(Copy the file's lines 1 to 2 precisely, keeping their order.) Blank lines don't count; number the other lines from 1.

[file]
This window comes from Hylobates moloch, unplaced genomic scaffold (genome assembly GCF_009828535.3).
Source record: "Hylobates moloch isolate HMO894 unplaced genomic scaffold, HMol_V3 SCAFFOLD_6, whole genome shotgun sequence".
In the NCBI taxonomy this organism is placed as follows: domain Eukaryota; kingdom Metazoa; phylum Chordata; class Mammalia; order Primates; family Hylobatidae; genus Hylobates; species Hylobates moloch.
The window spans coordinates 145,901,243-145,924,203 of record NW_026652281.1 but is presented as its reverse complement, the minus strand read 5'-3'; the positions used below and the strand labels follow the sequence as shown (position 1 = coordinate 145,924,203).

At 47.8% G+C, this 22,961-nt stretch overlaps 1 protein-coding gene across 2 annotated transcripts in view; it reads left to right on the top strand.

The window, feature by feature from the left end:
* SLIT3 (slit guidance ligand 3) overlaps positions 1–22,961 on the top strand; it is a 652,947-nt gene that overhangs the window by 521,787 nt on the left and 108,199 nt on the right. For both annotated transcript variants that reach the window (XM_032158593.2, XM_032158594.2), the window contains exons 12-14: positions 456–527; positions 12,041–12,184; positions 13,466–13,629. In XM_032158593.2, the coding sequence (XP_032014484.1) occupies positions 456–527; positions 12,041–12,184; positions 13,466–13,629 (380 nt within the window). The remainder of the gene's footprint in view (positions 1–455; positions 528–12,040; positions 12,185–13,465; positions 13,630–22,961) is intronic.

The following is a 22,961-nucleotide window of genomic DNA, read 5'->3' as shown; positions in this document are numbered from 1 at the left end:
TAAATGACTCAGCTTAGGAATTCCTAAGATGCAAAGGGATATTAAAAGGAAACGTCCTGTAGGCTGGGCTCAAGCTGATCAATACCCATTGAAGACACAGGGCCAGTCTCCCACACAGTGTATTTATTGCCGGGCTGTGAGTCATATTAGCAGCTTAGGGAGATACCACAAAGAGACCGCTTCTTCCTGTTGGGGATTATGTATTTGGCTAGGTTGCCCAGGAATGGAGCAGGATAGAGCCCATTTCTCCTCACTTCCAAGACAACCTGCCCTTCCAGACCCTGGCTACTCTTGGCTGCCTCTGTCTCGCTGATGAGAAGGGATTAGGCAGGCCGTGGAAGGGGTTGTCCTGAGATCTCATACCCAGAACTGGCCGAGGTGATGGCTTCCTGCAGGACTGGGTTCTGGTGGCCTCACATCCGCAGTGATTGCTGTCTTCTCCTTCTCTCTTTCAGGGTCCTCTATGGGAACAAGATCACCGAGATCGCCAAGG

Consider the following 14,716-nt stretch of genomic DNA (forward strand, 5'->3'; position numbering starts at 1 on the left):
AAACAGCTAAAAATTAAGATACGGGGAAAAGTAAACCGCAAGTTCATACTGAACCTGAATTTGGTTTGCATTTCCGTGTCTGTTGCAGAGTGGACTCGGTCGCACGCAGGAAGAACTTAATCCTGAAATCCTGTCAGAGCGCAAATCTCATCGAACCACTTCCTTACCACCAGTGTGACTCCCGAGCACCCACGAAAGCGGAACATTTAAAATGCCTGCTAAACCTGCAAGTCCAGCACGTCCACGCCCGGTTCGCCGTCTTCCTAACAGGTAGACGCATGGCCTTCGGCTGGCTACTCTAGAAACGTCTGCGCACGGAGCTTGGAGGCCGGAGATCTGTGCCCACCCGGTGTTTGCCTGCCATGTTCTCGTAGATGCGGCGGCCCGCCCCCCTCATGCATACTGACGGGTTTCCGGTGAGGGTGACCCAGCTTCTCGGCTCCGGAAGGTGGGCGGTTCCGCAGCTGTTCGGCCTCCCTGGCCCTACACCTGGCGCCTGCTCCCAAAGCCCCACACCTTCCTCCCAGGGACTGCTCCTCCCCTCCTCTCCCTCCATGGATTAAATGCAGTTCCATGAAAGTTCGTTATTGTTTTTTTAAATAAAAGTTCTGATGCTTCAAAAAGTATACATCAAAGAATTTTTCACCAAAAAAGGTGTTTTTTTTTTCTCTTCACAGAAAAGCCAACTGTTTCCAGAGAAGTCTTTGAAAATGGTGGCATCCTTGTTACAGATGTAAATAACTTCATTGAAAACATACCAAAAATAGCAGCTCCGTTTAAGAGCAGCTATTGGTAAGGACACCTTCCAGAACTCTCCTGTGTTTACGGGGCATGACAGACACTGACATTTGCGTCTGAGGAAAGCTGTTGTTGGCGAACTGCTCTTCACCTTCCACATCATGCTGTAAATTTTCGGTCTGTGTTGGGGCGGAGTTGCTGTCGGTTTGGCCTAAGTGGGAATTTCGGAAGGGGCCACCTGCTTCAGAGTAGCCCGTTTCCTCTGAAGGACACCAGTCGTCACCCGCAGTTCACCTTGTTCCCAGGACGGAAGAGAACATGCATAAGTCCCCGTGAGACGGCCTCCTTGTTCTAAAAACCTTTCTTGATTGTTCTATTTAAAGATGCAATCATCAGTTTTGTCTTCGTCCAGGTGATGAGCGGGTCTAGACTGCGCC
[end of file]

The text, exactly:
This window comes from Hylobates moloch, unplaced genomic scaffold (genome assembly GCF_009828535.3).
Source record: "Hylobates moloch isolate HMO894 unplaced genomic scaffold, HMol_V3 SCAFFOLD_6, whole genome shotgun sequence".